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A holder in due course is someone who has taken good faith possession of a negotiable instrument. The holder in due course is often considered innocent of any claims against the negotiable instrument and prior holders because he or she has not been notified of any problems with the instrument. There are some important legal implications behind this concept and it has been a subject of litigation in some cases. The law surrounding transfer of negotiable instruments varies between nations and cases and people who are unclear on the specifics of a particular situation may want to consult a lawyer.
In order to be considered a holder in due course, someone must exchange value of some kind for the negotiable instrument. In a simple example of how this might work, a consumer might obtain a residential mortgage from a bank. The bank in turn could sell the mortgage to another bank. The new bank becomes the holder in due course because it exchanged something of value for the mortgage. It is now the legal owner of the mortgage and can take action against the debtor in its own name if the debtor defaults or fails to fulfill the terms of the mortgage.
One historic problem with the concept of the holder in due course is that it was sometimes used abusively. Initially, people were absolved of any liability related to the negotiable instrument when they could demonstrate that they obtained it in good faith and were not aware of problems. This was used by unscrupulous individuals who would do things like make a loan on a bad car and then turn around and sell the loan. The debtor has no legal recourse because the holder in due course could refuse to provide support or services, arguing that it did not know the circumstances. This practice has been challenged as unfair, and now there are some circumstances in which someone who acquires a negotiable instrument can be held responsible for misdeed of the prior owner.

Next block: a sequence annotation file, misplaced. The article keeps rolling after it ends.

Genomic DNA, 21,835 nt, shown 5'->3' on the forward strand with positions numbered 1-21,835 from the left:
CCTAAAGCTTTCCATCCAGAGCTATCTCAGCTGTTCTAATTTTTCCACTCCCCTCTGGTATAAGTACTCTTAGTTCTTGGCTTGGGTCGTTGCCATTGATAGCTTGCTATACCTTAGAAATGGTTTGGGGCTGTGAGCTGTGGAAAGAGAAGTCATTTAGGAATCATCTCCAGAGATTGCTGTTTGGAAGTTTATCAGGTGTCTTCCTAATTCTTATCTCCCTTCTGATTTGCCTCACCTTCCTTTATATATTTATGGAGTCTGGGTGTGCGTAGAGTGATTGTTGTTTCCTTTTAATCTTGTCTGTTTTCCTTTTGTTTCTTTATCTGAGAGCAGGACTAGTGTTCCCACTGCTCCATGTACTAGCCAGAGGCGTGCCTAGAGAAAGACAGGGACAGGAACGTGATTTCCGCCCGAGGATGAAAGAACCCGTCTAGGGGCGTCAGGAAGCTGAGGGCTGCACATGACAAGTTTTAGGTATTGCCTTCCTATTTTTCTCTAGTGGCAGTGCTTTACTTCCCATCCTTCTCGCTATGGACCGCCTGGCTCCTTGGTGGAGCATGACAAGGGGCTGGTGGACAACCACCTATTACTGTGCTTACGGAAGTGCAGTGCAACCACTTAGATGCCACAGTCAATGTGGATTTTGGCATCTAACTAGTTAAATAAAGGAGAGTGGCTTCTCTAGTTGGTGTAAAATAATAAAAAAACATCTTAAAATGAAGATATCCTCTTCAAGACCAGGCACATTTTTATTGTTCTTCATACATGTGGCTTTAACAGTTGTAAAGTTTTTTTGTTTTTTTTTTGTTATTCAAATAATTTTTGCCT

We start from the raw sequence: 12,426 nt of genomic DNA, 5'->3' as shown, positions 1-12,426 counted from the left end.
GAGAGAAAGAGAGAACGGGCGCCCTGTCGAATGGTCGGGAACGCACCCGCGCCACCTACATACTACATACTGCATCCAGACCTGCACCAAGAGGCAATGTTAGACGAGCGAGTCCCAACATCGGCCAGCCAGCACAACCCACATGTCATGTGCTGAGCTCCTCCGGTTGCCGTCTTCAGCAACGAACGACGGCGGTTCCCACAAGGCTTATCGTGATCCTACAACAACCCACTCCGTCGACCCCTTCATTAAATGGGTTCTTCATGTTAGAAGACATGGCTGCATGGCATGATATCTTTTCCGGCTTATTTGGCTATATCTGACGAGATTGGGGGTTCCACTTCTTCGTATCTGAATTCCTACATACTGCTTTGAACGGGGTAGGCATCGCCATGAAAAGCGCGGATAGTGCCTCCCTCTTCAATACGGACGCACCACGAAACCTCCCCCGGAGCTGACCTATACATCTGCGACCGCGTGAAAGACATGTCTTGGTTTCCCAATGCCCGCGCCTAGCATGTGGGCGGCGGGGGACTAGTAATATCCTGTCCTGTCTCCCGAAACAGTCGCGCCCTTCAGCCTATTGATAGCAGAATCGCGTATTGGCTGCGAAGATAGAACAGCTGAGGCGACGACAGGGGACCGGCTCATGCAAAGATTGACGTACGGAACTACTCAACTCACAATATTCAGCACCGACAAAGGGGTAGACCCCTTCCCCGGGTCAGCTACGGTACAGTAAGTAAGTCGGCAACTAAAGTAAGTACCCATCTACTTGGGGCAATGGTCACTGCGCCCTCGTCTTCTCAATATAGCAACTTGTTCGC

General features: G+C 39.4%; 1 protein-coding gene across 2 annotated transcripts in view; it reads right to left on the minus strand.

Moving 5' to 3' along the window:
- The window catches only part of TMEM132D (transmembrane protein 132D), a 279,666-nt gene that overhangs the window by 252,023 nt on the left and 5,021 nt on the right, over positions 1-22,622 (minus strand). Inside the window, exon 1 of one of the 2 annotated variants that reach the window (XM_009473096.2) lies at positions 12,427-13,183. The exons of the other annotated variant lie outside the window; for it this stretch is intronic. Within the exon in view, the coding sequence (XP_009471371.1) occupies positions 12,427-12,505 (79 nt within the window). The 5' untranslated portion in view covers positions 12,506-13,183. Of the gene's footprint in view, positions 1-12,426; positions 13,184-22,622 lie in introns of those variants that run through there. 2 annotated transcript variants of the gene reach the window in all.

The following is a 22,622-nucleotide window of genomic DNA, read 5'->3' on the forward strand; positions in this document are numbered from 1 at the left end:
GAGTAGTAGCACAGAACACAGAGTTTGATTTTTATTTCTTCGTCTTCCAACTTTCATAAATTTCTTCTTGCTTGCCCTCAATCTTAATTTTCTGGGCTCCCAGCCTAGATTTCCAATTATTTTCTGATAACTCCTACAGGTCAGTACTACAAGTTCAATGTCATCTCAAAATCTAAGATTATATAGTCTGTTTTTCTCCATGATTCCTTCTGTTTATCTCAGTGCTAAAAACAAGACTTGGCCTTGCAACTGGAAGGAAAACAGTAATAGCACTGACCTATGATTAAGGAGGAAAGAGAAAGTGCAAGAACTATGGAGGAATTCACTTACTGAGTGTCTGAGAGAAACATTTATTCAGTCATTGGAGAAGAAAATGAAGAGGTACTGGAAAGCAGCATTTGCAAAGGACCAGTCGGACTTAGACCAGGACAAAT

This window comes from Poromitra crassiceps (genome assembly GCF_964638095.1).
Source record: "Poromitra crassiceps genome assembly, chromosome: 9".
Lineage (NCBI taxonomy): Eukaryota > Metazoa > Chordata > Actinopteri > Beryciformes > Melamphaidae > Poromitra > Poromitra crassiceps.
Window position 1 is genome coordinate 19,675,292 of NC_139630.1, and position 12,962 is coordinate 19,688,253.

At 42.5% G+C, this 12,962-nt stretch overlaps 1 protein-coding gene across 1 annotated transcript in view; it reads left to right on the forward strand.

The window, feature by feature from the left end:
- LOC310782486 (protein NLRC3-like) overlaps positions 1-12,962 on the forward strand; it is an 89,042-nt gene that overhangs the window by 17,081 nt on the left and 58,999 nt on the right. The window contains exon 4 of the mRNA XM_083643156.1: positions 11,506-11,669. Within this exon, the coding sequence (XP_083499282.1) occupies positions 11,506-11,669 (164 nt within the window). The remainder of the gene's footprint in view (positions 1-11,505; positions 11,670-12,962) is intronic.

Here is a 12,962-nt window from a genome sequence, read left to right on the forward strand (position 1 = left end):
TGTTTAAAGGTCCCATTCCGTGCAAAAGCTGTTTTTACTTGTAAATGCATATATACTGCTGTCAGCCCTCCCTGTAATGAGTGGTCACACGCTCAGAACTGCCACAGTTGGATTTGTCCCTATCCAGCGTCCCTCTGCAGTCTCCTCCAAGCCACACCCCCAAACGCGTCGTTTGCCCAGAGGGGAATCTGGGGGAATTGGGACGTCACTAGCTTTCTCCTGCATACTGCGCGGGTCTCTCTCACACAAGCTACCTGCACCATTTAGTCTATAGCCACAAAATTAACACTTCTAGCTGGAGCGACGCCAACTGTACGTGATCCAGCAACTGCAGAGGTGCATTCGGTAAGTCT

It is important to note that the law surrounding negotiable instruments differs from the law surrounding property. If someone acquires a negotiable instrument in good faith, he or she is the legal owner, whether or not there are problems with the instrument such as a claim against it. On the other hand, someone who acquires property with an unclear title, such as stolen party, may do so in good faith but still does not retain ownership of the property once the problem is uncovered.
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